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Schnitzel, Inc. v. Sorensen

Summarizing by Bradley Pearce

IN RE FAGERDALA USA

To warrant ‘designation,’ a claim purchaser must have an ‘ulterior motive’ beyond self-interest.

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Case Type:
Business
Case Status:
Reversed and Remanded
Citation:
No. 16-35430 (9th Circuit, Jun 04,2018) Published
Tag(s):
Ruling:
9th Cir. reversed district court (D. Or.), which had affirmed bankruptcy court ruling granting chapter 11 debtor's motion to designate claims for bad faith and preclude the claims from being voted against plan of reorganization. Panel held that bankruptcy court could not designate claims for bad faith simply because (1) creditor offers to purchase only enough claims to block plan of reorganization, and/or (2) blocking the plan will adversely affect the other creditors. At a minimum, there must be evidence that the creditor is seeking to secure an untoward advantage over other creditors.
Procedural context:
Bankruptcy court granted chapter 11 debtor's motion to designate claims as bad faith and preclude creditor from voting on plan. Creditor appealed to district court, which affirmed. Creditor appealed to 9th Circuit.
Facts:
Debtor owned real property worth approximately $6 million. Creditor "Pacific" held senior secured claim in excess of $3.95 million. Debtor filed chapter 11 plan seeking to cram down Pacific's secured claim by obtaining approval of impaired general unsecured class. To block debtor's plan, Pacific acquired just enough general unsecured claims for the express purpose of blocking confirmation because Pacific did not deem the plan to be in Pacific's best interest. Pacific acquired more than half of the general unsecured claims by number, but only approximately ten percent by value (approx. $13k). Because Pacific held more than half of the general unsecured claims, it was able to vote against the plan and block confirmation. Debtor filed motion to designate Pacific's claims for bad faith under 11 USC 1126. Bankruptcy court ruled that because Pacific sought only to benefit itself, and to the detriment of the other creditors whose claims Pacific did not buy, it acted in bad faith and prejudiced the other creditors.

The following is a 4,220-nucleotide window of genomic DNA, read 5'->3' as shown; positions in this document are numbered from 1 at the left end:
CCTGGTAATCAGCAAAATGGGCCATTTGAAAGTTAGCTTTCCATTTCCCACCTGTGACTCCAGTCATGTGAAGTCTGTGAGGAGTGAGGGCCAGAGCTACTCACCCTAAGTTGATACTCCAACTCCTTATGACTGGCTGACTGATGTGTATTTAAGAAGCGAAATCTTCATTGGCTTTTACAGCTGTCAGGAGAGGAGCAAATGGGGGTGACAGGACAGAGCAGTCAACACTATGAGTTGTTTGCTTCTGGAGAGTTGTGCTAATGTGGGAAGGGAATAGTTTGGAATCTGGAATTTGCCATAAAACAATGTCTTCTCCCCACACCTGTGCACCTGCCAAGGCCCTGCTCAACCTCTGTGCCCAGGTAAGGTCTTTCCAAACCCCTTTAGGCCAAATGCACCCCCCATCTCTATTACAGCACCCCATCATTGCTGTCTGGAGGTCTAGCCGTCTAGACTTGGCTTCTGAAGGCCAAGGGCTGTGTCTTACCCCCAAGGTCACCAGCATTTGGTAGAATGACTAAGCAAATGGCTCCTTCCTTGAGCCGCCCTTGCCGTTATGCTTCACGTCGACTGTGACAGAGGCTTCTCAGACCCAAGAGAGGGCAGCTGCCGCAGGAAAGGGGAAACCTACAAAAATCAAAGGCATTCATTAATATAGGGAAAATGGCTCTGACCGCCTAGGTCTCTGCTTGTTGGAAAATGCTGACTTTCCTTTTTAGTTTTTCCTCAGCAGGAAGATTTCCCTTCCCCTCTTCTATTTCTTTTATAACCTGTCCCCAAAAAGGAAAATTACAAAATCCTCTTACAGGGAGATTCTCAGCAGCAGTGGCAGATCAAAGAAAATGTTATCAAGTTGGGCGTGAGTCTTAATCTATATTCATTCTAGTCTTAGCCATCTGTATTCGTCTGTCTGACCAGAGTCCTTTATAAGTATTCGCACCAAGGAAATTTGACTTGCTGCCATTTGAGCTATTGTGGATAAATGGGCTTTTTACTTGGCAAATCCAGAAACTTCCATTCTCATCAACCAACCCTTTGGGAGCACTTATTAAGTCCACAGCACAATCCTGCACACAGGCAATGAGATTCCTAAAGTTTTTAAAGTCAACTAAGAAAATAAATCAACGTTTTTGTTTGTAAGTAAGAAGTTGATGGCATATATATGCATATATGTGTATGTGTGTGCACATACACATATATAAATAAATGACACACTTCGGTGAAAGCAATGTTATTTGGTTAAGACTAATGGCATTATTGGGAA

Judge(s):
Smith, Christen, Hurwitz

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